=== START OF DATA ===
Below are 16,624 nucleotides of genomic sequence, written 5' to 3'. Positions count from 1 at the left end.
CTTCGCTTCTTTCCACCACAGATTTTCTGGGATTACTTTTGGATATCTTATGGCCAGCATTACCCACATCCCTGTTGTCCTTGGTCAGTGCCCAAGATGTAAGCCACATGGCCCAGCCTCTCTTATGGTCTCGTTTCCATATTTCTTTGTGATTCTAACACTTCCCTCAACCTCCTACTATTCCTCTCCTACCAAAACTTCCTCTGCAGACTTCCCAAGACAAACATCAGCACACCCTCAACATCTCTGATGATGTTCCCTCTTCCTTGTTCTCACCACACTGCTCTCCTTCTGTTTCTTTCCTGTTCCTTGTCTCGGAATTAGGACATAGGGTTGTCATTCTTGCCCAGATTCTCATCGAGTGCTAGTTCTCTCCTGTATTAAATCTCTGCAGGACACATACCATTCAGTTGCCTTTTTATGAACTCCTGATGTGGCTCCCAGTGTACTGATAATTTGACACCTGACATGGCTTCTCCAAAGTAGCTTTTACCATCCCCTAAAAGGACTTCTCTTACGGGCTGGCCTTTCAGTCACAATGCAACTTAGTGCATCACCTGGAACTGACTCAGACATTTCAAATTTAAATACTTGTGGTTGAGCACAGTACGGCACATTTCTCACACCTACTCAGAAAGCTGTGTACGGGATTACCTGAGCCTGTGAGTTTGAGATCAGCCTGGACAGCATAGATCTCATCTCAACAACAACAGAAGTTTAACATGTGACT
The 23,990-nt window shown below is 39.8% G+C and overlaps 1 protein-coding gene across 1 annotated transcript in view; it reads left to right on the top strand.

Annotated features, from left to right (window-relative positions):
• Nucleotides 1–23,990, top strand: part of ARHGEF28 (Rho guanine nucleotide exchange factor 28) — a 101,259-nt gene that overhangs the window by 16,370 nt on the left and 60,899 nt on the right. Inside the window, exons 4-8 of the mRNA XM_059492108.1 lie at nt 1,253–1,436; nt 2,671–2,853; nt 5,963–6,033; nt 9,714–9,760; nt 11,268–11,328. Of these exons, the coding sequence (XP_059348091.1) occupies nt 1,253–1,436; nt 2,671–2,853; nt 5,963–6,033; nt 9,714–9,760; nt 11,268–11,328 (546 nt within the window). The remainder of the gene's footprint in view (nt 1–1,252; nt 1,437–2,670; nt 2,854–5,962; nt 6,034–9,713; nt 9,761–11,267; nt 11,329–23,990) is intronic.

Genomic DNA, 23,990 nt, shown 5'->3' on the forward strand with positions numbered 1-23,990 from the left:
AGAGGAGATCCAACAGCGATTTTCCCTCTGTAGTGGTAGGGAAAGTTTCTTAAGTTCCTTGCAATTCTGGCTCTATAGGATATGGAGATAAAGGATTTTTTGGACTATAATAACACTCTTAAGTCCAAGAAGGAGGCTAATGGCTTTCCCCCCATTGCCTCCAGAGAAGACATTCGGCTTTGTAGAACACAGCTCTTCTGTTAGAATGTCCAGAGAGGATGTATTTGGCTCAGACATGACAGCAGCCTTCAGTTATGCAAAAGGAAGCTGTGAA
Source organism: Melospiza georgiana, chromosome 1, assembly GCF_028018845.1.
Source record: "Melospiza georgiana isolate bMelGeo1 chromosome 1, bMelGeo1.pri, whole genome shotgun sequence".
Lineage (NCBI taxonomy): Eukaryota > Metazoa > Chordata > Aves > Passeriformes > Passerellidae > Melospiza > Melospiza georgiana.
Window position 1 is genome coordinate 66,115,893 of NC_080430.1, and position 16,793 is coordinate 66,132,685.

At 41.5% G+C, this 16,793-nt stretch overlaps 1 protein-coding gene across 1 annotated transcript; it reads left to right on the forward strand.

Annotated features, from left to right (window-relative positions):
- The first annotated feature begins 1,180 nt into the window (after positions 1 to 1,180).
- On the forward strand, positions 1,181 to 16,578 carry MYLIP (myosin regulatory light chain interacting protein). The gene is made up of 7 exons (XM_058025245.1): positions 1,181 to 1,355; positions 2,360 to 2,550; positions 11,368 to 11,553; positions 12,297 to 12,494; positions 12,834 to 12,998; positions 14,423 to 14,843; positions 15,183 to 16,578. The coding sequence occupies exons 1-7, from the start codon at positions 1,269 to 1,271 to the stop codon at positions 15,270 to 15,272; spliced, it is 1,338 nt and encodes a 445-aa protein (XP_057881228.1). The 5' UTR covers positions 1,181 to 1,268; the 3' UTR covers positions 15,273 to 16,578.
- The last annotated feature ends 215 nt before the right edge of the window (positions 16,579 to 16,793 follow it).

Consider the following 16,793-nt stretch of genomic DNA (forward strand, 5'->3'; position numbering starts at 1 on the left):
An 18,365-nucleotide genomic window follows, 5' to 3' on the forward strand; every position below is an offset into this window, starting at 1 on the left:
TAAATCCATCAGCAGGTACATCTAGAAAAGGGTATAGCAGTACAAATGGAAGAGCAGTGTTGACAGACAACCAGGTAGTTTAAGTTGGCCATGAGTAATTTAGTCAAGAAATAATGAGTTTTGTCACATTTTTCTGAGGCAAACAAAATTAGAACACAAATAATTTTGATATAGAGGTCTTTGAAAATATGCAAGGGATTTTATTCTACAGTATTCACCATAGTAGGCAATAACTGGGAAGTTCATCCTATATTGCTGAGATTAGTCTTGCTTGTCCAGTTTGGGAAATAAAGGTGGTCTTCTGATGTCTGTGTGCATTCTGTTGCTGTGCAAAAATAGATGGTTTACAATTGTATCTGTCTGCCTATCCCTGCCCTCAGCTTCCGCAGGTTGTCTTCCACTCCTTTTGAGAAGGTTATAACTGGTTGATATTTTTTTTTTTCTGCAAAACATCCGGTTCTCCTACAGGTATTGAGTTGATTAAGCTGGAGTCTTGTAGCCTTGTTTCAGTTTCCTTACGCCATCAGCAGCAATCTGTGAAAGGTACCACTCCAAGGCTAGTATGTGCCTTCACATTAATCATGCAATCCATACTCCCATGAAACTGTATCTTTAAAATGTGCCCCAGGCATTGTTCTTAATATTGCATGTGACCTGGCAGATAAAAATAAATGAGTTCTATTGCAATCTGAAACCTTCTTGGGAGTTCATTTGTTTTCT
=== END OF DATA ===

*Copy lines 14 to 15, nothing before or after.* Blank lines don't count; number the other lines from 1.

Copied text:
- The first annotated feature begins 1,180 nt into the window (after positions 1 to 1,180).
- On the forward strand, positions 1,181 to 16,578 carry MYLIP (myosin regulatory light chain interacting protein). The gene is made up of 7 exons (XM_058025245.1): positions 1,181 to 1,355; positions 2,360 to 2,550; positions 11,368 to 11,553; positions 12,297 to 12,494; positions 12,834 to 12,998; positions 14,423 to 14,843; positions 15,183 to 16,578. The coding sequence occupies exons 1-7, from the start codon at positions 1,269 to 1,271 to the stop codon at positions 15,270 to 15,272; spliced, it is 1,338 nt and encodes a 445-aa protein (XP_057881228.1). The 5' UTR covers positions 1,181 to 1,268; the 3' UTR covers positions 15,273 to 16,578.